Teinolophos (Greek for "extended ridge tooth"); pronounced tie-NA-low-fuss
Woodlands of Australia
Early Cretaceous (125 million years ago)
Size and Weight:
About 6 inches long and a few ounces
Small size; strong jaws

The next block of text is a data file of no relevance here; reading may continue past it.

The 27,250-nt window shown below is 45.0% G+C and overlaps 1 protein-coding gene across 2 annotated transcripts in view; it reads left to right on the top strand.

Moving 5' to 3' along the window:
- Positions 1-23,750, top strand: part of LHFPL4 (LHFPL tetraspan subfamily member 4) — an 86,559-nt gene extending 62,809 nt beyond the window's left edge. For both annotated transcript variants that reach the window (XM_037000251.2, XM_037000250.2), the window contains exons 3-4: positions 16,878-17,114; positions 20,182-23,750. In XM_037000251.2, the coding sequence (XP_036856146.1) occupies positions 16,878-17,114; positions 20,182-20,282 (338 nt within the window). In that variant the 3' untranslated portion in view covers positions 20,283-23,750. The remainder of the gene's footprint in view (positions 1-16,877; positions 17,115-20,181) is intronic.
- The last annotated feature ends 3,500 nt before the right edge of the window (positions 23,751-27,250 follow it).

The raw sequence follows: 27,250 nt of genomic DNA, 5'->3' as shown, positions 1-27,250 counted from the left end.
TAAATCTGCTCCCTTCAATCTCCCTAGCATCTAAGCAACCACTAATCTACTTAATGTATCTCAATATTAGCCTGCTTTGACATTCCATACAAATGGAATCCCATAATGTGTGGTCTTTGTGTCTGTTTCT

Not a lot is known about Teinolophos, the reconstruction of which is based upon a single lower jaw found in Victoria, Australia. What is evident is that this Mesozoic mammal was a very early monotreme, the line of egg-laying mammals represented today by platypuses. (The monotremes are a primitive branch of mammals that retained the egg-laying habits of their reptilian forebears, rather than giving birth to live young.) Like the other mammals of the early Cretaceous period, Teinolophos probably spent its life high up in trees, to avoid being eaten by the large theropod dinosaurs of its day. Its closest relatives were Steropodon, which lived about 15 million years later, and the Miocene Obdurodon.